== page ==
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Sweet marjoram (Origanum majorana, Majorana hortensis)

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Also listed as: Origanum majorana, Majorana hortensis, Marjoram
Related terms
Background
Evidencetable
Tradition
Dosing
Safety
Interactions
Attribution
Bibliography

Related Terms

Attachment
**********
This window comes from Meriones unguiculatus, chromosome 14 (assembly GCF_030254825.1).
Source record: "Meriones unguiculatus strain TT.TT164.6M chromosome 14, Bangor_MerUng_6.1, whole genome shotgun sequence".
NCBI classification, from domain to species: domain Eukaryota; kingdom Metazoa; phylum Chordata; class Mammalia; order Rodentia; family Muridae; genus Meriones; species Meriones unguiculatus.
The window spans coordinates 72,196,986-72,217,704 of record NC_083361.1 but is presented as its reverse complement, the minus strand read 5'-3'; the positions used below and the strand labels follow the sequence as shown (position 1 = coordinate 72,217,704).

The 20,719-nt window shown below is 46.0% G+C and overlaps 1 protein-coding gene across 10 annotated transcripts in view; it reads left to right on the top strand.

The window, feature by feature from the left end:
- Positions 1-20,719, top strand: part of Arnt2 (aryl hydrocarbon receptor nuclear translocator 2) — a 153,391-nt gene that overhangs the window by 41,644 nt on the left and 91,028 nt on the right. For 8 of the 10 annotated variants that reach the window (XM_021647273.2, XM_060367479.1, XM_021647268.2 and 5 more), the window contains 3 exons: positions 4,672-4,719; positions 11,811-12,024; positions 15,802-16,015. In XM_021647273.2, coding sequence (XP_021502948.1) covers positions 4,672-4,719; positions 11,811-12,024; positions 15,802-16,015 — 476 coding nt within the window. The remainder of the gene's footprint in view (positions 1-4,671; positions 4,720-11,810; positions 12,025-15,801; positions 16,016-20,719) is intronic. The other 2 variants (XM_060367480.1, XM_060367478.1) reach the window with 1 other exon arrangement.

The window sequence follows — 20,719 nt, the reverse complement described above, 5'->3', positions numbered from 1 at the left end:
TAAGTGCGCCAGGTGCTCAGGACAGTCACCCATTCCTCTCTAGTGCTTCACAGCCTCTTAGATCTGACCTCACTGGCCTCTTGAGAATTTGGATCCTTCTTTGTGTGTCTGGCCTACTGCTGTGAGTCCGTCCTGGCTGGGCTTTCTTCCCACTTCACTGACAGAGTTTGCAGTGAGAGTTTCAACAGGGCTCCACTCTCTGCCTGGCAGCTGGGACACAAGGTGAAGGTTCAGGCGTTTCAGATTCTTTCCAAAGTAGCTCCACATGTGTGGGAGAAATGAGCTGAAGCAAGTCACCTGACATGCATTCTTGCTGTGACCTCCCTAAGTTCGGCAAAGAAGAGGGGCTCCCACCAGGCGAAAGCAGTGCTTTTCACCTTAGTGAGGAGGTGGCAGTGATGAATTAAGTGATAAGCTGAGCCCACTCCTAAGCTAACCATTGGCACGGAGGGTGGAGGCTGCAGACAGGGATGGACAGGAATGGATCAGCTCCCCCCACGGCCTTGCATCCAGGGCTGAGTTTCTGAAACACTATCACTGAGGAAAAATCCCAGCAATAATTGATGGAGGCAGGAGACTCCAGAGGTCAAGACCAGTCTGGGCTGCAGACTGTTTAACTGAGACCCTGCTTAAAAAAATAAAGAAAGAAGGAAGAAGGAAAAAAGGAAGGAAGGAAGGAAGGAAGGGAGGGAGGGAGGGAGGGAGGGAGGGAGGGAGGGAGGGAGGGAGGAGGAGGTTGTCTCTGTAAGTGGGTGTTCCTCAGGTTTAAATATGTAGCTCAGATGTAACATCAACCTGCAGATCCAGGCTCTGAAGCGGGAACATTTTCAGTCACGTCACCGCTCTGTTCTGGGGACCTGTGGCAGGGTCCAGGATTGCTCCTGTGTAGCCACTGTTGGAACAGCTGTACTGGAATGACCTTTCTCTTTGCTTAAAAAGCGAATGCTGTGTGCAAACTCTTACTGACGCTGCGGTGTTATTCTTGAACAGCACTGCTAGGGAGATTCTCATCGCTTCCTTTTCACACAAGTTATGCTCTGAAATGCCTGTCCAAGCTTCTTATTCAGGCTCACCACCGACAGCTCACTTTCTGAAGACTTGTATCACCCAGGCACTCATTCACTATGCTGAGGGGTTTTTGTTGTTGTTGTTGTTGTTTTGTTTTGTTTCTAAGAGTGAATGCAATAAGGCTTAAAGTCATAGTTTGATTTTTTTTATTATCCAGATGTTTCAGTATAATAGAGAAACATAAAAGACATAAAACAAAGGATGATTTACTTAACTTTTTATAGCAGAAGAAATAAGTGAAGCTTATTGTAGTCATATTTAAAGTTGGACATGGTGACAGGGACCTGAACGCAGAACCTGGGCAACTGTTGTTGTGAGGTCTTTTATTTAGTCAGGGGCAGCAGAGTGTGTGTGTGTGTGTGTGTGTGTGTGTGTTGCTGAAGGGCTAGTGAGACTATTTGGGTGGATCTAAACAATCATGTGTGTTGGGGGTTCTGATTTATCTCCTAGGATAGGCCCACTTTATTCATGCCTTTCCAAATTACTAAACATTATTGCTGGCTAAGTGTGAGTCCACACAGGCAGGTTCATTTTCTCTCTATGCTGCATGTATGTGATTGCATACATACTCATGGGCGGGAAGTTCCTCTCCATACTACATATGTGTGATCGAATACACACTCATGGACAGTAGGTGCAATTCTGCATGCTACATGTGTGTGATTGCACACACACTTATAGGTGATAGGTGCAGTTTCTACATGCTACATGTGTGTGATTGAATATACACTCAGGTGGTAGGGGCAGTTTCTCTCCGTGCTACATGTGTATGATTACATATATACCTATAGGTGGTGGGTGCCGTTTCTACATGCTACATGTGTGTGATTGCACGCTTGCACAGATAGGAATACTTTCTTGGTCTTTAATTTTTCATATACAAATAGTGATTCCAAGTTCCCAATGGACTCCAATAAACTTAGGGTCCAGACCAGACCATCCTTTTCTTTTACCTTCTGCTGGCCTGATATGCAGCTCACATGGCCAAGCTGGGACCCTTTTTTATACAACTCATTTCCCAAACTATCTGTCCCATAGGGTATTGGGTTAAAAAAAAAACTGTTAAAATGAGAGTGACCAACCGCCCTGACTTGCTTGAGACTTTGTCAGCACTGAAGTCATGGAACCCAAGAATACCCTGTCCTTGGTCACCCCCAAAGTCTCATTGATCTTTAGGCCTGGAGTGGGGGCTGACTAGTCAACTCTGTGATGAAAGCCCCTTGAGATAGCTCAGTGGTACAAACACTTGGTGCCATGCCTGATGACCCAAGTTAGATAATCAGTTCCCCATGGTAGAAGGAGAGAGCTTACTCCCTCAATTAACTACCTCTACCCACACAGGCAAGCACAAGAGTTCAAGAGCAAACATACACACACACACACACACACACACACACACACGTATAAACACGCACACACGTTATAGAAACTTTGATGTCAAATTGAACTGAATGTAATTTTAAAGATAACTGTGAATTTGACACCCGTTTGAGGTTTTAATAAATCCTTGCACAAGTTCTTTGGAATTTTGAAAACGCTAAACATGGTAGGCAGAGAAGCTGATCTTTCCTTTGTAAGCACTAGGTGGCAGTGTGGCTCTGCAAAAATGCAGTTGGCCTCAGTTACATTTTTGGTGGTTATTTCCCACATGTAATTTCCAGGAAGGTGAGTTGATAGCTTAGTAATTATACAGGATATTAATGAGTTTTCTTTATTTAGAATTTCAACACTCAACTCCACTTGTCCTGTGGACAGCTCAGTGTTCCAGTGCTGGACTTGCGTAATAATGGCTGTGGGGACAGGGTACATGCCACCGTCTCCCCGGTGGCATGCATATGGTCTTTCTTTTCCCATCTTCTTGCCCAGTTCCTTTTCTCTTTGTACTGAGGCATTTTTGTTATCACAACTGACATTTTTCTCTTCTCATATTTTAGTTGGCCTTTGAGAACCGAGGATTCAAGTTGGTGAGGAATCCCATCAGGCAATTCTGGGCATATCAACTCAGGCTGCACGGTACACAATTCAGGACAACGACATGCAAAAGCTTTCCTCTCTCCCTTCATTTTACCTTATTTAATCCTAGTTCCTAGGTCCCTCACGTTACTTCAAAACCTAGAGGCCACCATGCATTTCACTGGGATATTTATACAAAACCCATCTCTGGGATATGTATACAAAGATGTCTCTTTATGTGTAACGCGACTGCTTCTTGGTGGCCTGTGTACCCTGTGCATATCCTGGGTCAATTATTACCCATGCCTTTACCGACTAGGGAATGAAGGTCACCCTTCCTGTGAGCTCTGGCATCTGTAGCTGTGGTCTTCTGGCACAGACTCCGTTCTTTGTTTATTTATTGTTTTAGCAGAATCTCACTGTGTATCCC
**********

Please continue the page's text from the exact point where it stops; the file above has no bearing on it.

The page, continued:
• Alanya kekigi (Turkish), alpha-pinene, alpha-terpinene, alpha-terpineol, apigenin-7-glucoside, arbutin, beyaz keki (Turkish), Blattmajoran (German), caffeic acid, carnosic acid, carnosol, carotenoids, carvacrol, chlorophylls, cinaroside, cis-sabinene hydrate, cis-sabinene hydrate acetate, coumaric acid, diosmetin, eugenol, ferulic acid, flavonoids, Französischer Majoran (German), gamma-terpinene, garden marjoram, Gartenmajoran (German), havemerian (Danish), herbes de Provence, hydroxyapigenin, hydroxybenzoates, hydroxybenzoic acid, hydroxycinnamic acids, hydroxyflavonoids, hydroxyluteolin, hydroxyquinone, Labiatae (family), Lamiaceae (family), linalool, luteolin-7-glucoside, maajoramu (Japanese), maggiorana coltivata (Italian), maghiran (Romanian), maioran sadovyi (Russian), majoram, Majoran (German), majorana (Medieval Latin), Majorana aetheroleum oil, Majorana herb, Majorana hortensis, majorane (Old French), manjerona (Portuguese), mantzourana (Greek), marduix (Catalan), marjolaine (French), marjolaine cultivée (French), marjolein (Dutch), marjoram oleoresin, marubaka (Sanskrit), maruva (Sanskrit), matzourana (Greek), maustemeirami (Finnish), mazuran (Croatian), meirami (Finnish), mejorana (Spanish), mejram (Swedish), merian (Danish), monoterpenes, murwa (Hindi), mycotoxins, orientin, origan d'Espagne (French), Origanum majorana, p-cymene, phenolic compounds, phenolic glycosides, pot marjoram, sabinene hydrate, sinapic acid, sterigmatocystin, syringic acid, terpinen-4-ol, terpineol-4, terpinolene, thymol, topoisomerase II, ursolic acid, vanillic acid, vitexin, Wurstkraut (German), yon-be (Burmese), za'atar (Arabic).